Motorola COO: Samsung Could Follow BlackBerry And Nokia To Smartphone Irrelevancy
For the past few years, Samsung has been riding high atop the smartphone leaderboard when it comes to units shipped. However, during 2014, we started to see a bit of weakness in Samsung’s smartphone portfolio. Its flagship Galaxy S5 smartphone was little more than a warmed over version of its Galaxy S4 predecessor, and sales were more than disappointing for the company. Samsung saw its sales lead in China wither away as local OEMs like Huawei and Xiaomi attacked its smartphones with cheaper alternatives. It also recently lost its smartphone sales lead in India and the U.S.
Samsung is looking to right the ship with more premium smartphones — as witnessed by the Galaxy Note 4, the Galaxy Alpha series, and the upcoming Galaxy S6/Galaxy S6 Edge — but some feel that Samsung may never recover to be a dominant force in the smartphone sector. In fact, some believe that the era of high-priced smartphones isn’t sustainable and OEMs that focus more on products that are easier on consumers’ wallets will rise to lead the market.
Samsung's Galaxy S5
In an interview with Forbes, Motorola president and chief operating officer, Rick Osterloh, talked about his company’s recent blowout quarter. Free from its stint under Google’s stewardship, Motorola’s fiscal third quarter smartphones sales soared to 10 million units, representing year-over-year growth of 118 percent. This was definitely great news for Motorola's new parent, Lenovo.
Motorola is gearing up for a big smartphone fight in China, and it will have to take on the incumbents like Huawei and Xiaomi. It will do so with budget-minded devices like the Moto E, Moto G, and Moto X which are priced at $119, $179, and $399 respectively off-contract in the U.S. Compared to smartphone offerings from Apple and Samsung, Motorola’s smartphones — which come free of carrier bloatware — look like great bargains.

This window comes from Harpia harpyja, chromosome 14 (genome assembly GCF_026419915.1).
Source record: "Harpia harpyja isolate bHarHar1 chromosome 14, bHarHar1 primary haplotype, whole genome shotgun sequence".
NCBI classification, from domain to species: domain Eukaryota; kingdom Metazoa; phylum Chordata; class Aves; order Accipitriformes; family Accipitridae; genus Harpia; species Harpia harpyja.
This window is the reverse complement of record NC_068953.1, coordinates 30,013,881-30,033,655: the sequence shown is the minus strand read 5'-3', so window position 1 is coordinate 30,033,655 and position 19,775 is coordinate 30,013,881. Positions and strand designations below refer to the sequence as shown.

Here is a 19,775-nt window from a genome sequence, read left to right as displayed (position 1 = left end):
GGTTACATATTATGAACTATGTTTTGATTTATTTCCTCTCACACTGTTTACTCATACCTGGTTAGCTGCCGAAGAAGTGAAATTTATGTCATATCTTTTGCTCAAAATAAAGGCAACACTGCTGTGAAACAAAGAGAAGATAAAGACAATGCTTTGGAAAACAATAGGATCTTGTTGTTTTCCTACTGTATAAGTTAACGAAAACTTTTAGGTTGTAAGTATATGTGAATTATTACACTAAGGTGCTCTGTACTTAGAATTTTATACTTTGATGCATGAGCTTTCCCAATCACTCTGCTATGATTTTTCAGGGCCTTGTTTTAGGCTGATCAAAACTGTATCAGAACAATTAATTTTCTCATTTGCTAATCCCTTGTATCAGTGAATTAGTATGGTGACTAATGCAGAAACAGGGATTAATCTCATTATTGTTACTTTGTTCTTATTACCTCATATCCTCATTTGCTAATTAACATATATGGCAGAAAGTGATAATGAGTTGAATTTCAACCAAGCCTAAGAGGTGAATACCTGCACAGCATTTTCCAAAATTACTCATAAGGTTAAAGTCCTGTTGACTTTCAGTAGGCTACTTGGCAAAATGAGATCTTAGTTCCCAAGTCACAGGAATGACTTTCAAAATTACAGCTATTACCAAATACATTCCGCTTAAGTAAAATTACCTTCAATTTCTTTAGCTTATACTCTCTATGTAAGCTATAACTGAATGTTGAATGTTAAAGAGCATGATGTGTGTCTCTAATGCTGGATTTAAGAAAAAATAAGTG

Motorola's second generation Moto G
And this is where Osterloh brings out his crystal ball, predicting the decline in high-priced, “premium” smartphones as affordable, competent alternatives flood the market. “Every seven years, the person who’s been on top of the market has gone away,” Osterloh mused. He pointed to the fact that Nokia and Blackberry both once ruled the roost when it came to mobile phone sales, only to fall into irrelevancy once new, more nimble competition entered the fray.
“We are going through one of those fascinating shifts where people are starting to realize that you don’t need to pay $600 for a top-tier phone to get a top-tier experience,” Osterloh added. “We are an alternative to other premium brands at a much better value. We are very confident in our approach.”
While Osterloh may have a point that there are plenty of price-conscious consumers out there, especially in developing countries, there is still a large market for premium-priced smartphones from OEMs like Samsung and Apple. The Galaxy S5 might not have been the sales champion that Samsung originally expected, but the tech community eagerly awaits the Galaxy S6. And we can’t forget Apple, which recently posted its highest quarterly profit ever on the back of record iPhone sales (75 million iPhones were sold during the quarter). The average selling price (ASP) of iPhones actually soared during Apple’s fiscal Q1 thanks to the higher priced iPhone 6 and iPhone 6 Plus.